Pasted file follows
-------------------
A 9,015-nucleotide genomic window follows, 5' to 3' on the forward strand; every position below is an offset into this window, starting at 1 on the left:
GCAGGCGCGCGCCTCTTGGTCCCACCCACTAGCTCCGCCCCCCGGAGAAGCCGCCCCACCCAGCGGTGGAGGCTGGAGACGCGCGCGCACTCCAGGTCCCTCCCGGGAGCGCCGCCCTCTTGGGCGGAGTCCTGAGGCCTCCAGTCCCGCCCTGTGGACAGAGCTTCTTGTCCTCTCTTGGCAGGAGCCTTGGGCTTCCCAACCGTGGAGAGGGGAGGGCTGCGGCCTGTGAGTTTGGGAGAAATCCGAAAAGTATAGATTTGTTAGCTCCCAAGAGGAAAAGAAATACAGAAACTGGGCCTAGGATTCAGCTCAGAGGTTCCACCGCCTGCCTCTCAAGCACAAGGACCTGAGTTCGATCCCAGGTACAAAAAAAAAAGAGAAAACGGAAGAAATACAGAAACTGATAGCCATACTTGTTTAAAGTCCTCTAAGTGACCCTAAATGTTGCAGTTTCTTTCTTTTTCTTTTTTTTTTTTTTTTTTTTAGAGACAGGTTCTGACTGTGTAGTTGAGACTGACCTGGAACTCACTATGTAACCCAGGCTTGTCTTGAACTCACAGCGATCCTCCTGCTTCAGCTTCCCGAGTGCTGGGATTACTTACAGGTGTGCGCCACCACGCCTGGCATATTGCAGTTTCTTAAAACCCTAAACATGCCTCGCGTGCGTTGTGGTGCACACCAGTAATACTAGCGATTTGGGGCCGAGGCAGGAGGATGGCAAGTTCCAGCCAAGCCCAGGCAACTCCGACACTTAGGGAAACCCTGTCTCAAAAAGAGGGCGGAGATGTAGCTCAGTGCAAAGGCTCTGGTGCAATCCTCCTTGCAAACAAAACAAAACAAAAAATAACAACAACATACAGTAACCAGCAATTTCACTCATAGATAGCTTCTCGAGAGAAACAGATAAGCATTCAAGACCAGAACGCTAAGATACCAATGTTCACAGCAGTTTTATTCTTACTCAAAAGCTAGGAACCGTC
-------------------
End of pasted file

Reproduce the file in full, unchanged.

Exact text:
A 9,015-nucleotide genomic window follows, 5' to 3' on the forward strand; every position below is an offset into this window, starting at 1 on the left:
GCAGGCGCGCGCCTCTTGGTCCCACCCACTAGCTCCGCCCCCCGGAGAAGCCGCCCCACCCAGCGGTGGAGGCTGGAGACGCGCGCGCACTCCAGGTCCCTCCCGGGAGCGCCGCCCTCTTGGGCGGAGTCCTGAGGCCTCCAGTCCCGCCCTGTGGACAGAGCTTCTTGTCCTCTCTTGGCAGGAGCCTTGGGCTTCCCAACCGTGGAGAGGGGAGGGCTGCGGCCTGTGAGTTTGGGAGAAATCCGAAAAGTATAGATTTGTTAGCTCCCAAGAGGAAAAGAAATACAGAAACTGGGCCTAGGATTCAGCTCAGAGGTTCCACCGCCTGCCTCTCAAGCACAAGGACCTGAGTTCGATCCCAGGTACAAAAAAAAAAGAGAAAACGGAAGAAATACAGAAACTGATAGCCATACTTGTTTAAAGTCCTCTAAGTGACCCTAAATGTTGCAGTTTCTTTCTTTTTCTTTTTTTTTTTTTTTTTTTTAGAGACAGGTTCTGACTGTGTAGTTGAGACTGACCTGGAACTCACTATGTAACCCAGGCTTGTCTTGAACTCACAGCGATCCTCCTGCTTCAGCTTCCCGAGTGCTGGGATTACTTACAGGTGTGCGCCACCACGCCTGGCATATTGCAGTTTCTTAAAACCCTAAACATGCCTCGCGTGCGTTGTGGTGCACACCAGTAATACTAGCGATTTGGGGCCGAGGCAGGAGGATGGCAAGTTCCAGCCAAGCCCAGGCAACTCCGACACTTAGGGAAACCCTGTCTCAAAAAGAGGGCGGAGATGTAGCTCAGTGCAAAGGCTCTGGTGCAATCCTCCTTGCAAACAAAACAAAACAAAAAATAACAACAACATACAGTAACCAGCAATTTCACTCATAGATAGCTTCTCGAGAGAAACAGATAAGCATTCAAGACCAGAACGCTAAGATACCAATGTTCACAGCAGTTTTATTCTTACTCAAAAGCTAGGAACCGTC